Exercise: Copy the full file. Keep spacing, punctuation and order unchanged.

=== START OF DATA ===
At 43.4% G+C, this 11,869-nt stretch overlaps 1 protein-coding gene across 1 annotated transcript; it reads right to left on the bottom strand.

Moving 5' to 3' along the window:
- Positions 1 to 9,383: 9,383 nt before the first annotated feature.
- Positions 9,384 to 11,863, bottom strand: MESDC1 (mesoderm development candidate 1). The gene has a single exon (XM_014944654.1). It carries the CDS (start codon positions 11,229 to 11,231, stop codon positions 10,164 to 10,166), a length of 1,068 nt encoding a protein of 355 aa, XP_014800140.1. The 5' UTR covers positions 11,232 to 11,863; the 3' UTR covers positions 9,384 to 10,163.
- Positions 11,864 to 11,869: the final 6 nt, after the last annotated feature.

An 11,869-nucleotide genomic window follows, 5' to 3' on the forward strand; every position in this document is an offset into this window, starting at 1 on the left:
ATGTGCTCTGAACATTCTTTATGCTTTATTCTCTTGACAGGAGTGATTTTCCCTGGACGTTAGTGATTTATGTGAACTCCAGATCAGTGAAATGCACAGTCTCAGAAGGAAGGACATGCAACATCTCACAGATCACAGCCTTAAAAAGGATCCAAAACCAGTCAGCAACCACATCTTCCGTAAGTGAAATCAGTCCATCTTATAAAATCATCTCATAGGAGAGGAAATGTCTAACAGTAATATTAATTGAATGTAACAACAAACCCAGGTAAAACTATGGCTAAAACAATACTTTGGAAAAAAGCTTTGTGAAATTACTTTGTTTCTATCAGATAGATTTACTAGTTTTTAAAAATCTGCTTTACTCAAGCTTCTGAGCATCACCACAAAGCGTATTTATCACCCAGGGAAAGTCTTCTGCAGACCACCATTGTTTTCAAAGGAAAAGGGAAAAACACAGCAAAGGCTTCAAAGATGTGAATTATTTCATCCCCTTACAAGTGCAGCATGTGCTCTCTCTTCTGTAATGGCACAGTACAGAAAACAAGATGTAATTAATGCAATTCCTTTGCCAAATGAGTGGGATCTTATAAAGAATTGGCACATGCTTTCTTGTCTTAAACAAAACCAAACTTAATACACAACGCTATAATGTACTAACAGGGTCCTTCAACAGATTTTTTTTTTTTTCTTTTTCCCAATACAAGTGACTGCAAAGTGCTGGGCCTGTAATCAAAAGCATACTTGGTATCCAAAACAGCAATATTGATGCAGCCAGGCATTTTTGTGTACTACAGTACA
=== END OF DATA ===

At 43.4% G+C, this 11,869-nt stretch overlaps 1 protein-coding gene across 1 annotated transcript; it reads right to left on the bottom strand.

Moving 5' to 3' along the window:
- Positions 1 to 9,383: 9,383 nt before the first annotated feature.
- Positions 9,384 to 11,863, bottom strand: MESDC1 (mesoderm development candidate 1). The gene has a single exon (XM_014944654.1). It carries the CDS (start codon positions 11,229 to 11,231, stop codon positions 10,164 to 10,166), a length of 1,068 nt encoding a protein of 355 aa, XP_014800140.1. The 5' UTR covers positions 11,232 to 11,863; the 3' UTR covers positions 9,384 to 10,163.
- Positions 11,864 to 11,869: the final 6 nt, after the last annotated feature.

An 11,869-nucleotide genomic window follows, 5' to 3' on the forward strand; every position in this document is an offset into this window, starting at 1 on the left:
ATGTGCTCTGAACATTCTTTATGCTTTATTCTCTTGACAGGAGTGATTTTCCCTGGACGTTAGTGATTTATGTGAACTCCAGATCAGTGAAATGCACAGTCTCAGAAGGAAGGACATGCAACATCTCACAGATCACAGCCTTAAAAAGGATCCAAAACCAGTCAGCAACCACATCTTCCGTAAGTGAAATCAGTCCATCTTATAAAATCATCTCATAGGAGAGGAAATGTCTAACAGTAATATTAATTGAATGTAACAACAAACCCAGGTAAAACTATGGCTAAAACAATACTTTGGAAAAAAGCTTTGTGAAATTACTTTGTTTCTATCAGATAGATTTACTAGTTTTTAAAAATCTGCTTTACTCAAGCTTCTGAGCATCACCACAAAGCGTATTTATCACCCAGGGAAAGTCTTCTGCAGACCACCATTGTTTTCAAAGGAAAAGGGAAAAACACAGCAAAGGCTTCAAAGATGTGAATTATTTCATCCCCTTACAAGTGCAGCATGTGCTCTCTCTTCTGTAATGGCACAGTACAGAAAACAAGATGTAATTAATGCAATTCCTTTGCCAAATGAGTGGGATCTTATAAAGAATTGGCACATGCTTTCTTGTCTTAAACAAAACCAAACTTAATACACAACGCTATAATGTACTAACAGGGTCCTTCAACAGATTTTTTTTTTTTTCTTTTTCCCAATACAAGTGACTGCAAAGTGCTGGGCCTGTAATCAAAAGCATACTTGGTATCCAAAACAGCAATATTGATGCAGCCAGGCATTTTTGTGTACTACAGTACA